We spent about £15 including a couple of beers and in terms of recommendations this is a hard one. We are really reviewing a meal and not the place. The waiters were helpful and the owner realising a problem put it right immediately….but caribbean food (except in Veranda) is homely and filling. If you are hungry then visit here – you will certainly not feel any further pangs for many hours afterwards.

Brixton Village

Brixton Village is the new food haven that was once a small market called Granville Arcade in the middle of Brixton. Gradually this market lost many of the shops and since the middle of last year it began growing with more and more pop-up restaurants. It is now a vibrant part of the local area attracting visitors on the way to the Ritzy or just out for the evening.

We decided to produce this introductory entry in order to help people plan a visit – although it is a place you can just wander into as it has something for everyone. The restaurants are a mixture of brand new and well established – mainly the South American ones. The new kids on the block are an eclectic mix of Japanese, Thai, Chinese, Italian, French, Caribbean, Pakistan, Middle Eastern, American, and British and we have already reviewed the majority in this blog. They are not only eclectic in their origin but also within their menus with most stretching across the country barriers.  They also specialise – so Italian food comes as pizzas (Agile Rabbit), pasta (Belantonis, Casa Sibilla) and ice cream (Lab G). They are all sizes too with some squeezing into impossibly small places where virtually everyone is eating outside and others which are more established stretching across the alleyways to other rooms to provide more inside eating space.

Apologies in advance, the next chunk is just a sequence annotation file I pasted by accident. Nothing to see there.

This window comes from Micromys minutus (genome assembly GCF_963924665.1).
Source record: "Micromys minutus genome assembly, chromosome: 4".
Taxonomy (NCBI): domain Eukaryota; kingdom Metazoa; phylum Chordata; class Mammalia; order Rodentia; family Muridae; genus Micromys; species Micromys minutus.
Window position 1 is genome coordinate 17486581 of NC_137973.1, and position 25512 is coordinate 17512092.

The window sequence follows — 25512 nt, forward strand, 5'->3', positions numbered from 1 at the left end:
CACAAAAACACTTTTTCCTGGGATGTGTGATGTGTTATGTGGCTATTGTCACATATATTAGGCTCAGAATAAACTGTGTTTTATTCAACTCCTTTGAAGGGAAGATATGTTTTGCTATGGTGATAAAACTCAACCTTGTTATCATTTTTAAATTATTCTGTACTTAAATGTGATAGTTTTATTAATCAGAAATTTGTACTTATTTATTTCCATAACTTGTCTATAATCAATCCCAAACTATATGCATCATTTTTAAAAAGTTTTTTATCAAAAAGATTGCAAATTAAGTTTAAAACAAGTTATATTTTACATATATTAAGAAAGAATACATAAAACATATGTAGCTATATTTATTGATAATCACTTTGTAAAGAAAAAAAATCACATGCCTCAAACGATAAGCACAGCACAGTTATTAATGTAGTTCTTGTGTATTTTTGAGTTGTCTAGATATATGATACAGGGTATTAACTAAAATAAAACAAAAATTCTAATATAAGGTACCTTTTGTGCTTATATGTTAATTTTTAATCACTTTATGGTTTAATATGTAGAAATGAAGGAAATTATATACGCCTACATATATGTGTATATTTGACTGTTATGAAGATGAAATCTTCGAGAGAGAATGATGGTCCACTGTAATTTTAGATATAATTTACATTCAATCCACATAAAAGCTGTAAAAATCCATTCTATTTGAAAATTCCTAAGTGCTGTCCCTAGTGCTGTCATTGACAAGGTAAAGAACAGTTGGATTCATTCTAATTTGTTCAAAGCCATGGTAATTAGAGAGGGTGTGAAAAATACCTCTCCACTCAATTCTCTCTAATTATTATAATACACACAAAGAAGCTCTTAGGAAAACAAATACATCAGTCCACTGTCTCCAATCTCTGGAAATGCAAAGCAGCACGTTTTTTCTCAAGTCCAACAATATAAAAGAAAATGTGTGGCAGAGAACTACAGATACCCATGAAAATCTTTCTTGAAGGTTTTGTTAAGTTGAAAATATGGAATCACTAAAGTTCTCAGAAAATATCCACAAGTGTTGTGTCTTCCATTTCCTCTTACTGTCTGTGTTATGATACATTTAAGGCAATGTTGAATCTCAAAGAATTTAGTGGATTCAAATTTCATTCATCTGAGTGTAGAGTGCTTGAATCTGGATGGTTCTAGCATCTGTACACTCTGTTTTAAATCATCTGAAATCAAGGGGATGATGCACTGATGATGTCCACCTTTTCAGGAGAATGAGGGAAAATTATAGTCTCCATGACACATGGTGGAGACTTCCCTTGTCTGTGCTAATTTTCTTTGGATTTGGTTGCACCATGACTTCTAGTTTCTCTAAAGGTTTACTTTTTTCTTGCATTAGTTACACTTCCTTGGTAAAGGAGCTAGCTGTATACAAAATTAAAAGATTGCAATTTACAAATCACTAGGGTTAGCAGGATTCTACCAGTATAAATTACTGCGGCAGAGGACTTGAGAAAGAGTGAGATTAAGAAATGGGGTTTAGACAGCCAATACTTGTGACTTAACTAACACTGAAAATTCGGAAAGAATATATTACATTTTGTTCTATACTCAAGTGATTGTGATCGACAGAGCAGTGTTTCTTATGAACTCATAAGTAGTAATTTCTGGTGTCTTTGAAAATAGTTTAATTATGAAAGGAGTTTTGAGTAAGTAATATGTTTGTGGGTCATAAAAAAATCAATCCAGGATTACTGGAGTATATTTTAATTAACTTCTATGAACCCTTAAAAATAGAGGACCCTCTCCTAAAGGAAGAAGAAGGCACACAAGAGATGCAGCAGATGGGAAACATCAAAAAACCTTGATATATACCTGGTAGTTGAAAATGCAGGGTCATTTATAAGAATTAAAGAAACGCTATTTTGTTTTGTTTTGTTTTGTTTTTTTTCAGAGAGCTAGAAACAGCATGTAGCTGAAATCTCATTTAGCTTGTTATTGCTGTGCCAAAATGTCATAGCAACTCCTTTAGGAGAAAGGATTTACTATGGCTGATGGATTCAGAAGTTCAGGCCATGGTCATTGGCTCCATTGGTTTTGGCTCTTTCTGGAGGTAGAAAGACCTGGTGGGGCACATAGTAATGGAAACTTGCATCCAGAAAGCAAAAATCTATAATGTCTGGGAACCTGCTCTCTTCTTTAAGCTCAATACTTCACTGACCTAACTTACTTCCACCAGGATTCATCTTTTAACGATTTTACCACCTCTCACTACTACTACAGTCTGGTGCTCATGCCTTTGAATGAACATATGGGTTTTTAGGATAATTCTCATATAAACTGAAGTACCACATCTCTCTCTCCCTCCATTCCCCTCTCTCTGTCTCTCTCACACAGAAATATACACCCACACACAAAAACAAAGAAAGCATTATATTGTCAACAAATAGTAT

The Village grew exponentially last year during the late summer and early autumn when it was pleasant to sit out in the middle of the arcade but even with the cold days and nights is still attracting hungry visitors. Some restaurants now offer the odd heater and a blanket or too for those hardy enough or hungry enough to sit outside but the savvy diners now know that they need to book to get a table inside.

Brixton Village is not just restaurants there are cafes (WAG – wheat and gluten free), coffee shops (Federation Coffee) and tea shops as well as places that sell sweets, secondhand clothes (OK Vintage…) as well as delicatessens. There are also the remains of the original food stalls selling fish and meat. There are interesting greengrocers with displays of Caribbean fresh foods and African dried fish which I have rarely dared to buy and when I have were total disasters. There are also one or two stalls selling those household goods that we used to buy in Woolworths when it was in the High Street. These really add the colour with their displays of plastic bowls and flowers.